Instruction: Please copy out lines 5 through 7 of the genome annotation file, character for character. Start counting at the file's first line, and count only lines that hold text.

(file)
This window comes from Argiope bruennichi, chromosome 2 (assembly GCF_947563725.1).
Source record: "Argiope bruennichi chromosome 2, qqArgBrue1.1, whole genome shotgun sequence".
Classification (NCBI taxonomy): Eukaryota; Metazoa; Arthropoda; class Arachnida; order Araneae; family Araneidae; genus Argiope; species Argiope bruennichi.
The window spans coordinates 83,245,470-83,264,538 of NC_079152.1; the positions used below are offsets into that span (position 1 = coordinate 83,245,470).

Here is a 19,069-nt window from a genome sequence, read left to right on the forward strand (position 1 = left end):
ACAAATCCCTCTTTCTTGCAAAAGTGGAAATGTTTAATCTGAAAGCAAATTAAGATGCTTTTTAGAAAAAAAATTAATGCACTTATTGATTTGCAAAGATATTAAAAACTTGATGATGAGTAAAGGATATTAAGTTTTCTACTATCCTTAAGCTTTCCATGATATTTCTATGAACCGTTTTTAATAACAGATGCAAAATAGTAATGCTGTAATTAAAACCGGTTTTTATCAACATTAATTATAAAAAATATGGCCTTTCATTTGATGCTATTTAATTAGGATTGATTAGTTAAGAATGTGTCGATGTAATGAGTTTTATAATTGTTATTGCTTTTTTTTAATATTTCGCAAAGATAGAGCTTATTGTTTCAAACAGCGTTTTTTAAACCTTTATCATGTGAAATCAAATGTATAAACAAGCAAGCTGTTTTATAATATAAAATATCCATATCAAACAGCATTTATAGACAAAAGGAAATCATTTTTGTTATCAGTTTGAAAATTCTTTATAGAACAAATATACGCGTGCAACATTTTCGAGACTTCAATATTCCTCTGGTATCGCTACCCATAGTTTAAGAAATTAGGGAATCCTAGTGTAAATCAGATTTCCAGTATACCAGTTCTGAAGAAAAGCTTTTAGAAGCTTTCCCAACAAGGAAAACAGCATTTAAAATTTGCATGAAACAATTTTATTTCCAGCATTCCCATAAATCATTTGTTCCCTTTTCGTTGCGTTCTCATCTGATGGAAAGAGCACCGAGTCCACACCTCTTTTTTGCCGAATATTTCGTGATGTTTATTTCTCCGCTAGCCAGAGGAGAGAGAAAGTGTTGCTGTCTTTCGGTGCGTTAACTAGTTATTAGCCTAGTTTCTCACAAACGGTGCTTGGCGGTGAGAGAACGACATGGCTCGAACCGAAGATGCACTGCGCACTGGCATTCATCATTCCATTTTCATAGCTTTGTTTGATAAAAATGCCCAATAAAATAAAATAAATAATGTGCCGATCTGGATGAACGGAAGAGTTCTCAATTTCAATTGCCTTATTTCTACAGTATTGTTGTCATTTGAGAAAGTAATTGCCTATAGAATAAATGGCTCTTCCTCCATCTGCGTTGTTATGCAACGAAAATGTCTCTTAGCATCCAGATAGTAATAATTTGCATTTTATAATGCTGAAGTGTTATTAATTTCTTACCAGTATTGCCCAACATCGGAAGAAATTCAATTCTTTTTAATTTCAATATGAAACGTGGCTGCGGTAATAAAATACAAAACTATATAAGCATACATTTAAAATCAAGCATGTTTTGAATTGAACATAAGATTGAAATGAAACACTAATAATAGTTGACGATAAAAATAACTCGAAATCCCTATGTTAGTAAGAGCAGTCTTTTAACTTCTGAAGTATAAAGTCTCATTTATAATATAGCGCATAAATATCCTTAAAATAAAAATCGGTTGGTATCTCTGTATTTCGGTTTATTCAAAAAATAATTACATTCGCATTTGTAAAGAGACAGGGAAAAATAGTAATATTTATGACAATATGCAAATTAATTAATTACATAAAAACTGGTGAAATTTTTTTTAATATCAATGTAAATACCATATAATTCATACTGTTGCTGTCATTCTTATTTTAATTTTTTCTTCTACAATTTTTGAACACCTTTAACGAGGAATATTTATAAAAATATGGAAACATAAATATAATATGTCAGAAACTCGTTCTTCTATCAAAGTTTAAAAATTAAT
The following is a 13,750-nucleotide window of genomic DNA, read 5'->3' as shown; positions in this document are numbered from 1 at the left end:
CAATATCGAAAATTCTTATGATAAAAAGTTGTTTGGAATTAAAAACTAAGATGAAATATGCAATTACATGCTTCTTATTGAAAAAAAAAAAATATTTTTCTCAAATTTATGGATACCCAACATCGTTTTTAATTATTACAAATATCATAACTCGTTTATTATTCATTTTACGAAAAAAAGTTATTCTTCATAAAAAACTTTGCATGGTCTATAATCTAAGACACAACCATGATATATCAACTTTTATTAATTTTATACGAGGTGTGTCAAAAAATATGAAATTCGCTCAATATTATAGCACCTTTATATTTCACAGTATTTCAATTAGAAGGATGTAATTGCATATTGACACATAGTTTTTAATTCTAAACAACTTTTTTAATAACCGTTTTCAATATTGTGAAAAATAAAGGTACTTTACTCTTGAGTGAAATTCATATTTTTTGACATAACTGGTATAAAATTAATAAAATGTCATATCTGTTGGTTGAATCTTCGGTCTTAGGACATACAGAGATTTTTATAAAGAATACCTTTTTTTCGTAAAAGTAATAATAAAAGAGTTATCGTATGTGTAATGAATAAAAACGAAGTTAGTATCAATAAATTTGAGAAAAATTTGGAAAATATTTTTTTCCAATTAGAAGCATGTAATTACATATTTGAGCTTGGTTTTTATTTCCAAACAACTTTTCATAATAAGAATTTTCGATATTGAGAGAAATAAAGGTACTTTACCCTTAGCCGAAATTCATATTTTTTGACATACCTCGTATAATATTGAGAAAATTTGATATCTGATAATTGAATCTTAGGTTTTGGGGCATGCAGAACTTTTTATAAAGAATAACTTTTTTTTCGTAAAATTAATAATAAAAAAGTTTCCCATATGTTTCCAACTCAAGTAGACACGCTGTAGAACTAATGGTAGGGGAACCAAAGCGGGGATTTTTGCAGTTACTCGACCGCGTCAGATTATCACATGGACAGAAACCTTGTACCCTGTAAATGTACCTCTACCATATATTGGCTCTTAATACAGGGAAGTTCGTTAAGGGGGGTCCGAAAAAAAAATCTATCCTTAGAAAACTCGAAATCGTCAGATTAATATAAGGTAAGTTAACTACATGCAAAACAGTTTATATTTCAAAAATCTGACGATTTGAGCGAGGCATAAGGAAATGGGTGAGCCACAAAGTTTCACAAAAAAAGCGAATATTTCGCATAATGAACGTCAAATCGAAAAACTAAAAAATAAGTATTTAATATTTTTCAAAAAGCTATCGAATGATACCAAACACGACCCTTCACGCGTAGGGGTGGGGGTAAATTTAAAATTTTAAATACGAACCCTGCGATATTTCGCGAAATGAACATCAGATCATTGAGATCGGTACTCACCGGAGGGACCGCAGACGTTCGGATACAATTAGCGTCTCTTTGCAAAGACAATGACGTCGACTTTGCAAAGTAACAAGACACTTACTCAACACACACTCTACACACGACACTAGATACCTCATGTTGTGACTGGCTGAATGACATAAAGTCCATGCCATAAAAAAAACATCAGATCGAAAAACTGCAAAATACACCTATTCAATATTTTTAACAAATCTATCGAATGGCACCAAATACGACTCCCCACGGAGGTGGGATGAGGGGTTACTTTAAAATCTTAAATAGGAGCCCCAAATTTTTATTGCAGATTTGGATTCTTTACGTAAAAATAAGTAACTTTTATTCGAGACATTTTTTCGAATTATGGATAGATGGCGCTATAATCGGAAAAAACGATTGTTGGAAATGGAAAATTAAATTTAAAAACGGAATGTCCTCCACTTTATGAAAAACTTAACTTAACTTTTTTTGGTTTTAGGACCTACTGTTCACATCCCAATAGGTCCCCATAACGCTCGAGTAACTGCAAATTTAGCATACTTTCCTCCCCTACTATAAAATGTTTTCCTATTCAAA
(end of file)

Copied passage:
Here is a 19,069-nt window from a genome sequence, read left to right on the forward strand (position 1 = left end):
ACAAATCCCTCTTTCTTGCAAAAGTGGAAATGTTTAATCTGAAAGCAAATTAAGATGCTTTTTAGAAAAAAAATTAATGCACTTATTGATTTGCAAAGATATTAAAAACTTGATGATGAGTAAAGGATATTAAGTTTTCTACTATCCTTAAGCTTTCCATGATATTTCTATGAACCGTTTTTAATAACAGATGCAAAATAGTAATGCTGTAATTAAAACCGGTTTTTATCAACATTAATTATAAAAAATATGGCCTTTCATTTGATGCTATTTAATTAGGATTGATTAGTTAAGAATGTGTCGATGTAATGAGTTTTATAATTGTTATTGCTTTTTTTTAATATTTCGCAAAGATAGAGCTTATTGTTTCAAACAGCGTTTTTTAAACCTTTATCATGTGAAATCAAATGTATAAACAAGCAAGCTGTTTTATAATATAAAATATCCATATCAAACAGCATTTATAGACAAAAGGAAATCATTTTTGTTATCAGTTTGAAAATTCTTTATAGAACAAATATACGCGTGCAACATTTTCGAGACTTCAATATTCCTCTGGTATCGCTACCCATAGTTTAAGAAATTAGGGAATCCTAGTGTAAATCAGATTTCCAGTATACCAGTTCTGAAGAAAAGCTTTTAGAAGCTTTCCCAACAAGGAAAACAGCATTTAAAATTTGCATGAAACAATTTTATTTCCAGCATTCCCATAAATCATTTGTTCCCTTTTCGTTGCGTTCTCATCTGATGGAAAGAGCACCGAGTCCACACCTCTTTTTTGCCGAATATTTCGTGATGTTTATTTCTCCGCTAGCCAGAGGAGAGAGAAAGTGTTGCTGTCTTTCGGTGCGTTAACTAGTTATTAGCCTAGTTTCTCACAAACGGTGCTTGGCGGTGAGAGAACGACATGGCTCGAACCGAAGATGCACTGCGCACTGGCATTCATCATTCCATTTTCATAGCTTTGTTTGATAAAAATGCCCAATAAAATAAAATAAATAATGTGCCGATCTGGATGAACGGAAGAGTTCTCAATTTCAATTGCCTTATTTCTACAGTATTGTTGTCATTTGAGAAAGTAATTGCCTATAGAATAAATGGCTCTTCCTCCATCTGCGTTGTTATGCAACGAAAATGTCTCTTAGCATCCAGATAGTAATAATTTGCATTTTATAATGCTGAAGTGTTATTAATTTCTTACCAGTATTGCCCAACATCGGAAGAAATTCAATTCTTTTTAATTTCAATATGAAACGTGGCTGCGGTAATAAAATACAAAACTATATAAGCATACATTTAAAATCAAGCATGTTTTGAATTGAACATAAGATTGAAATGAAACACTAATAATAGTTGACGATAAAAATAACTCGAAATCCCTATGTTAGTAAGAGCAGTCTTTTAACTTCTGAAGTATAAAGTCTCATTTATAATATAGCGCATAAATATCCTTAAAATAAAAATCGGTTGGTATCTCTGTATTTCGGTTTATTCAAAAAATAATTACATTCGCATTTGTAAAGAGACAGGGAAAAATAGTAATATTTATGACAATATGCAAATTAATTAATTACATAAAAACTGGTGAAATTTTTTTTAATATCAATGTAAATACCATATAATTCATACTGTTGCTGTCATTCTTATTTTAATTTTTTCTTCTACAATTTTTGAACACCTTTAACGAGGAATATTTATAAAAATATGGAAACATAAATATAATATGTCAGAAACTCGTTCTTCTATCAAAGTTTAAAAATTAAT
The following is a 13,750-nucleotide window of genomic DNA, read 5'->3' as shown; positions in this document are numbered from 1 at the left end: